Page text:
Wednesday, May 4, 2011

Kick out the FTC to make room for art? -- posted by Florida Fine Art Blog

Fred Hiatt, Editorial Page Editor for the Washington Post has an interesting article about a power struggle going on in Washington D.C.

Rep. John Mica,  chairman of the House Transportation and Infrastructure Committee, wants to kick the Federal Trade Commission from its historic quarters at Pennsylvania and Constitution avenues and let the National Gallery of Art move in.

“You won’t believe me, but this is my only priority as chairman,” he says — a fact that has the commissioners sputtering.  “I know the commissioners think I hate them,” Mica says, with the air of a man who’s not losing much sleep over that little misunderstanding. “That’s not the truth. . . . They’re an important agency. I’m not trying to kick dirt in their face.”

What he is trying to do, Mica says, is help the National Gallery rival the great museums of other world capitals: the Louvre, the Prado, the National Gallery in London. As an art lover, collector and frequent museum visitor, Mica explains, it pains him that much of the National Gallery’s collection has to be kept in the equivalent of the attic.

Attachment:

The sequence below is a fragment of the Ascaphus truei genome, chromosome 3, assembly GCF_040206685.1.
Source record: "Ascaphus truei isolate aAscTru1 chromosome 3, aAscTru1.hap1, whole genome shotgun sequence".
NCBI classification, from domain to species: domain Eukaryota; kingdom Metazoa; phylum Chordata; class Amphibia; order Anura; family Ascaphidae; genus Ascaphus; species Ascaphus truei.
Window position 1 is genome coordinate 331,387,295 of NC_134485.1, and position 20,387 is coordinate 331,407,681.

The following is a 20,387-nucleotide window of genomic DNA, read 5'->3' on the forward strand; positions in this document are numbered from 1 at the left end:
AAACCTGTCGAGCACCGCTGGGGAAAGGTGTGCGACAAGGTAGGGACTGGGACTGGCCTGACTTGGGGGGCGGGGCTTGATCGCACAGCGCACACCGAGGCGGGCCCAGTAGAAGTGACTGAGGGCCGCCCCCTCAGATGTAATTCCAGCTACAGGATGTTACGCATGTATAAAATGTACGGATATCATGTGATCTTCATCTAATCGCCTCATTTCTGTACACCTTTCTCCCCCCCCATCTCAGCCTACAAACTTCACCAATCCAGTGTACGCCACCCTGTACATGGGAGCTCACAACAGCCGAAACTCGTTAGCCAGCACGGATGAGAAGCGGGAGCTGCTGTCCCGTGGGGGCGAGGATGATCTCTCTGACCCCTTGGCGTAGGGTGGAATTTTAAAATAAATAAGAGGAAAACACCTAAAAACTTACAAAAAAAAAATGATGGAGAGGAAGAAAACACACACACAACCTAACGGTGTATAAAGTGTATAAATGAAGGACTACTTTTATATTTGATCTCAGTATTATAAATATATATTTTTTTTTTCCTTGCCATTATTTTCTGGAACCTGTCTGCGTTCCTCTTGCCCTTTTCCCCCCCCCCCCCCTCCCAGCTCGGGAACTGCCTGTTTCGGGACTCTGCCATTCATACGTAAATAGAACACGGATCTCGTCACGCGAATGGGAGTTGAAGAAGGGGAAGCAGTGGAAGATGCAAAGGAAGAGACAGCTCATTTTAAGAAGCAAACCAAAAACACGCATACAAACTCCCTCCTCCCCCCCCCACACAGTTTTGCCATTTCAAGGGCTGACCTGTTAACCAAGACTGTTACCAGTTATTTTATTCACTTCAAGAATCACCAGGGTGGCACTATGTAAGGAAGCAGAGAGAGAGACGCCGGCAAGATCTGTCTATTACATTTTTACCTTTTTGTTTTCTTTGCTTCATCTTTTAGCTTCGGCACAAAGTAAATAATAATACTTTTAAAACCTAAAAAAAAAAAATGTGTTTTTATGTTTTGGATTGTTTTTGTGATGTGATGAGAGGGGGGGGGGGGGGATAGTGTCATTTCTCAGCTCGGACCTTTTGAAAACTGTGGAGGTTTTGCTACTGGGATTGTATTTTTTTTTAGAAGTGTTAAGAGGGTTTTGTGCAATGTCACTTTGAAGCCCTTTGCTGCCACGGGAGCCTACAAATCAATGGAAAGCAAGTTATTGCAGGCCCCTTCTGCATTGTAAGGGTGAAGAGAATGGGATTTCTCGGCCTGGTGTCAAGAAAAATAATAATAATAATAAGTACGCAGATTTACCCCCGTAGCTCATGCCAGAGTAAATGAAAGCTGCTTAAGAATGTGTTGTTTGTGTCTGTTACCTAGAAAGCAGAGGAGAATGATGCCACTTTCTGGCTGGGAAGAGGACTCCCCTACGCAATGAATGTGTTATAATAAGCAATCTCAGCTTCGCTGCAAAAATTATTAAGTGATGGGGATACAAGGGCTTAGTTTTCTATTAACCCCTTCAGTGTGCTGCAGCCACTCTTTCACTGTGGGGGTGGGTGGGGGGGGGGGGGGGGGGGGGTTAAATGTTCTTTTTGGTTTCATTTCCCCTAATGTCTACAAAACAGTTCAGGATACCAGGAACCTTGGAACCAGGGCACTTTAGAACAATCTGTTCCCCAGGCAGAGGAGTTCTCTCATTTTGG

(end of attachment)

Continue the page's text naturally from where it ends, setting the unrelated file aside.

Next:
When I ask how his project will play among penny-pinching Republicans, Mica replies, “If they don’t like art, look at the finances.” By consolidating the FTC, which is leasing a couple of satellite sites, he argues, and by offloading to the National Gallery’s private donors the $200 million-plus cost of renovating the seven-decade-old FTC building, taxpayers will save money and the Federal Triangle will be enriched for visitors and Washingtonians.

Link To Article at the Washington Post
National gallery of Art website

Truly one of the best art collections in the world.  Thanks to generous donations made over the years all of the work in the collection is owned by the American people.  The idea of expanding the space so that more of the collection can be seen is long overdo.  Whole collections of work have had to wait in storage for the rare opportunity of being hung.  The museum is a rare gift; the artwork is owned by the American people and there is no fee for visiting.  If possible the museum should be expanded. GL

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